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He branched into an analysis of the situation himself as he sat there on his bed, saying there were three alternatives and only three that he could see before us—first, to do nothing; second, to make something in the nature of an ultimatum again, stating a point beyond which we would fight; third, to fight at once.

I told him . . . . I did not think anyone would do nothing in this situation, and he agreed with me. I said of the other two my choice was the latter one. . . .

[At a War Cabinet meeting at noon] it was now the opinion of everyone that if this [Japanese] expedition was allowed to get around the southern point of Indo-China and to go off and land in the Gulf of Siam . . . it would be a terrific blow at all of the three Powers, Britain at Singapore, The Netherlands, and ourselves in the Philippines.

It was the consensus of everybody that this must not be allowed. Then we discussed how to prevent it. It was agreed that if the Japanese got into the Isthmus of Kra, the British would fight. It was also agreed that if the British fought, we would have to fight. . . . If this expedition was allowed to round the southern point of Indo-China, this whole chain of disastrous events would be set on foot. . . .

It became a consensus of views that rather than strike at the Force as it went by without any warning on the one hand, which we didn't think we could do, or sitting still and allowing it to go on, on the other, which we didn't think we could do—that the only thing for us to do was to address it a warning that if it reached a certain place, or a certain line, or a certain point, we should have to fight.*

The President's mind evidently was running towards a special telegram from himself to the Emperor . . . I said there ought to be a message by the President to the people of the United States . . . reporting what we would have to do if the danger happened. I pointed out that he had better send his letter to the Emperor separate as one thing and a secret thing, and then make his speech to Congress as a separate and more understandable thing to the people of the United States. . . .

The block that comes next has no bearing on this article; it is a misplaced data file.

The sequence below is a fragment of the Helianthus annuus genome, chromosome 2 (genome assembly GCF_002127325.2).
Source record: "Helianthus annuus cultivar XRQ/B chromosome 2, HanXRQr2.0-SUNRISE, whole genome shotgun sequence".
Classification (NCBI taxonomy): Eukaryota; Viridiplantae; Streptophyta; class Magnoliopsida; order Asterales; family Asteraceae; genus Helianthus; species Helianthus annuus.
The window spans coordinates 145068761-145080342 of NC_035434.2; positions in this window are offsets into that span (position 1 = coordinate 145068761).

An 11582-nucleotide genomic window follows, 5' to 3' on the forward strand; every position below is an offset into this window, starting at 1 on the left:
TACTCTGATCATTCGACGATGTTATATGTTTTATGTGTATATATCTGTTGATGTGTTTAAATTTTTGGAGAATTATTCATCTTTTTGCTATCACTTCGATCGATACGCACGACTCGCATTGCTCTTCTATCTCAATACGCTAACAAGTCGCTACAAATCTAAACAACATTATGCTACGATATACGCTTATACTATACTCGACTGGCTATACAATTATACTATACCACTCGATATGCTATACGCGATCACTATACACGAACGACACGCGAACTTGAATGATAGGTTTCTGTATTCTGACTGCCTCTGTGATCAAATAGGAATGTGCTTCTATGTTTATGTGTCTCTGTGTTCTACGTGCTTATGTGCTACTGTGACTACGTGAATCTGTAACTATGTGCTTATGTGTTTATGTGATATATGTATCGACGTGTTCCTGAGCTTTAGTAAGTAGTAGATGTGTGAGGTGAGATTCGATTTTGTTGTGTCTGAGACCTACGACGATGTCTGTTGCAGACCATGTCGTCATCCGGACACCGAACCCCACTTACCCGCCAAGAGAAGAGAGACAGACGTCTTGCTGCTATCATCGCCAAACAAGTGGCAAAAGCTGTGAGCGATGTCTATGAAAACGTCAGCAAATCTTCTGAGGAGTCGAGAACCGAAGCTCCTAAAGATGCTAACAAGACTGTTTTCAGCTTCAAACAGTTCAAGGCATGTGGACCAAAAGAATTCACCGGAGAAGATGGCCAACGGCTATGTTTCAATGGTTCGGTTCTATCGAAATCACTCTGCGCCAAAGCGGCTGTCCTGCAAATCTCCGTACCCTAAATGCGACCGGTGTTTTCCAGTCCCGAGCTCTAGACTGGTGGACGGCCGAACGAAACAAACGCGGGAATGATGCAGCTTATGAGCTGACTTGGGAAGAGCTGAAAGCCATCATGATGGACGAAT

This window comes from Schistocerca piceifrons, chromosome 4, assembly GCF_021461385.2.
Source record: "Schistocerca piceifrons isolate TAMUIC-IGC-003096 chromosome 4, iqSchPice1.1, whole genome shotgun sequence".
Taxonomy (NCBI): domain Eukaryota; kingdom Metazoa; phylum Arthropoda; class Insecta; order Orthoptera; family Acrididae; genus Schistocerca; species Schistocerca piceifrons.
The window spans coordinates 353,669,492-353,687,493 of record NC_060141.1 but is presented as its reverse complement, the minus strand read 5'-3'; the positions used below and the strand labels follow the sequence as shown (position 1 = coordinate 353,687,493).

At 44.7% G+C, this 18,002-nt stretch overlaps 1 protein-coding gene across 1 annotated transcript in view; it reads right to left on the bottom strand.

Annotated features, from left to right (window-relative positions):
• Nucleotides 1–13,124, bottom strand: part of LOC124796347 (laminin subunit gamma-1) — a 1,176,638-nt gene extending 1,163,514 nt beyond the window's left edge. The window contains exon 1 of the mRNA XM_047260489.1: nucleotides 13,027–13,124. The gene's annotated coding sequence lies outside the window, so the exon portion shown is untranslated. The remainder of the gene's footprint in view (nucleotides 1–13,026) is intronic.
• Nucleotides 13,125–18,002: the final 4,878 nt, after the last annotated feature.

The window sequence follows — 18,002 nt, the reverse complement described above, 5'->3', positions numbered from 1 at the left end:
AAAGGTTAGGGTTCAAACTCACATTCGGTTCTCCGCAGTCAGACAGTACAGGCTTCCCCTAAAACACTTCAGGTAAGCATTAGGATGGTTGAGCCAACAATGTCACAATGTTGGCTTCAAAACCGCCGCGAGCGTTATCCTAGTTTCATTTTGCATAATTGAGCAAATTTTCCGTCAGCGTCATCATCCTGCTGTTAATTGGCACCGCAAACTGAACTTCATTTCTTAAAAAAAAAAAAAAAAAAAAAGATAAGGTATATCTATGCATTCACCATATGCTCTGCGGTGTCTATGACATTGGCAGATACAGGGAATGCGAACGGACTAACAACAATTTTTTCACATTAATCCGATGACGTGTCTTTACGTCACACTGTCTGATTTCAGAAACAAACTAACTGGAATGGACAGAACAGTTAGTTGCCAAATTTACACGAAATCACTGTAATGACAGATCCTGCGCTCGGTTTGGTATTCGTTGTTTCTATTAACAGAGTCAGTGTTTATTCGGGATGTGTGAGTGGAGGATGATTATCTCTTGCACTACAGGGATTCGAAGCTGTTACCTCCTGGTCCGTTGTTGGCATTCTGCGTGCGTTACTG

The President asked Hull and Knox and myself to try to draft such papers. . . .

Dec. 2. The President is still deliberating the possibility of a message to the Emperor, although all the rest of us are rather against it, but in addition to that he is quite settled, I think, that he will make a message to the Congress and will perhaps back that up with a speech to the country. He said that he was going to take the matters right up when he left us.

Dec. 7. Just about 2 o'clock, while I was sitting at lunch, the President called me up on the telephone and in a rather excited voice asked me, "Have you heard the news? . . . They have attacked Hawaii. They are now bombing Hawaii. . . ."

My first feeling was of relief that the indecision was over and that a crisis had come in a way which would unite all our people.

Re-reading his diary, Henry Stimson summarized:

With the aid of "hindsight," I [have] reached the opinion that the War Plans Division of the General Staff would have placed itself and the safety of the country in a sounder position if it had transmitted to General Short more information than it did. . . .

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